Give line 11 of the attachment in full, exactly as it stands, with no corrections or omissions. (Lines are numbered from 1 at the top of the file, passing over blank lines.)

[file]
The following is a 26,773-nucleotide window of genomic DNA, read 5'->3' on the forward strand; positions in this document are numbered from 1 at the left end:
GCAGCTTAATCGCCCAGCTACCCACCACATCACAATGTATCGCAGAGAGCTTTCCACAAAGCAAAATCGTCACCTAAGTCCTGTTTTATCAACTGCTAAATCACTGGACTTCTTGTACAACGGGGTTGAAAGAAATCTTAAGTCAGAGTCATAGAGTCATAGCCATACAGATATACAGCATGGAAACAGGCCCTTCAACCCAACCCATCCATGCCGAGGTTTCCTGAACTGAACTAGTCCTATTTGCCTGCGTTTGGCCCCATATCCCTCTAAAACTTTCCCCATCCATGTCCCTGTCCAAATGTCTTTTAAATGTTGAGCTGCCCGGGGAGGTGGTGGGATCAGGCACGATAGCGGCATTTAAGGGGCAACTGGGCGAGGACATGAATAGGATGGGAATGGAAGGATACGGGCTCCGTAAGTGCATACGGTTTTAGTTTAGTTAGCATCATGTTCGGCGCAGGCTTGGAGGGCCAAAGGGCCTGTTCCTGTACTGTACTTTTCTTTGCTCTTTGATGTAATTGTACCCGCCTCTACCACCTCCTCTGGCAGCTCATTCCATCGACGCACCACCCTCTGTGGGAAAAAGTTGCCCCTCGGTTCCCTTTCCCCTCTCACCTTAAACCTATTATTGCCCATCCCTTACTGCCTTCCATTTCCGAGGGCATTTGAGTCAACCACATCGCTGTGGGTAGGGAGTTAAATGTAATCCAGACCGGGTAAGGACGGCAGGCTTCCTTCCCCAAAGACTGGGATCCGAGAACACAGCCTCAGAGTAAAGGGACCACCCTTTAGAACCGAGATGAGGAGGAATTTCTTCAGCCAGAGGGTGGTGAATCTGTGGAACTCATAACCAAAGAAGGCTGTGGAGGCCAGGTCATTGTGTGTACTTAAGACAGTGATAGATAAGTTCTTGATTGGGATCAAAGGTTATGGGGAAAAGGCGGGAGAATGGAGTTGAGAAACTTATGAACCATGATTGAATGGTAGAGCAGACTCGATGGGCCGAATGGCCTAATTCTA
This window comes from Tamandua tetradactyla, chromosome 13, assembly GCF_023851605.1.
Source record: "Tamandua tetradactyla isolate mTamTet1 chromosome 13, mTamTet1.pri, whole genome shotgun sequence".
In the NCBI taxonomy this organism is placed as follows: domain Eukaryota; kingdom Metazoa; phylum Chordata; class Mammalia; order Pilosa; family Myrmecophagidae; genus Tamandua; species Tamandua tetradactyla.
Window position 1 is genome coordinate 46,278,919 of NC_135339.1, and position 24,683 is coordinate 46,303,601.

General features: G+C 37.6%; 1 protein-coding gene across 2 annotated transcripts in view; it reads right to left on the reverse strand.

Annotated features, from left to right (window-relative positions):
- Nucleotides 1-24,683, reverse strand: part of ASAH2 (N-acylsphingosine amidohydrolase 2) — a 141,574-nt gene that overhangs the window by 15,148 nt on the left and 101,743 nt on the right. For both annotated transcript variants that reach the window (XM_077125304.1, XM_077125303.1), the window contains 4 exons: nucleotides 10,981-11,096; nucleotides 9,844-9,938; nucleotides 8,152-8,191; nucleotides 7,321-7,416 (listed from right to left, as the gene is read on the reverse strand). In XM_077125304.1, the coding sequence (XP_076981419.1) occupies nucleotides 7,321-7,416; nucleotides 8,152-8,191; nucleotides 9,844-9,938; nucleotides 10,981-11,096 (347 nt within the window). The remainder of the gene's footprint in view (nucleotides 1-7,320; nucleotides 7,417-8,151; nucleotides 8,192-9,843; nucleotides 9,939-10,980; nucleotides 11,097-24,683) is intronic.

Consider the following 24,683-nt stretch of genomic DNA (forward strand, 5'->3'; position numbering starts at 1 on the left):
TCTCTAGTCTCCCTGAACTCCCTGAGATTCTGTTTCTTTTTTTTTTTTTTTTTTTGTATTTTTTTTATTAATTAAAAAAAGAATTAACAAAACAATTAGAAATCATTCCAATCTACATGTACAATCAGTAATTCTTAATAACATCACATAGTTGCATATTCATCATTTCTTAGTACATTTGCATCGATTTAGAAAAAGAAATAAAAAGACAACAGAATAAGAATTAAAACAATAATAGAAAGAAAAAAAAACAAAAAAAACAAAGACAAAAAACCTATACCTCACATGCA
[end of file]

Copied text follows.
TCTCTAGTCTCCCTGAACTCCCTGAGATTCTGTTTCTTTTTTTTTTTTTTTTTTTGTATTTTTTTTATTAATTAAAAAAAGAATTAACAAAACAATTAGAAATCATTCCAATCTACATGTACAATCAGTAATTCTTAATAACATCACATAGTTGCATATTCATCATTTCTTAGTACATTTGCATCGATTTAGAAAAAGAAATAAAAAGACAACAGAATAAGAATTAAAACAATAATAGAAAGAAAAAAAAACAAAAAAAACAAAGACAAAAAACCTATACCTCACATGCA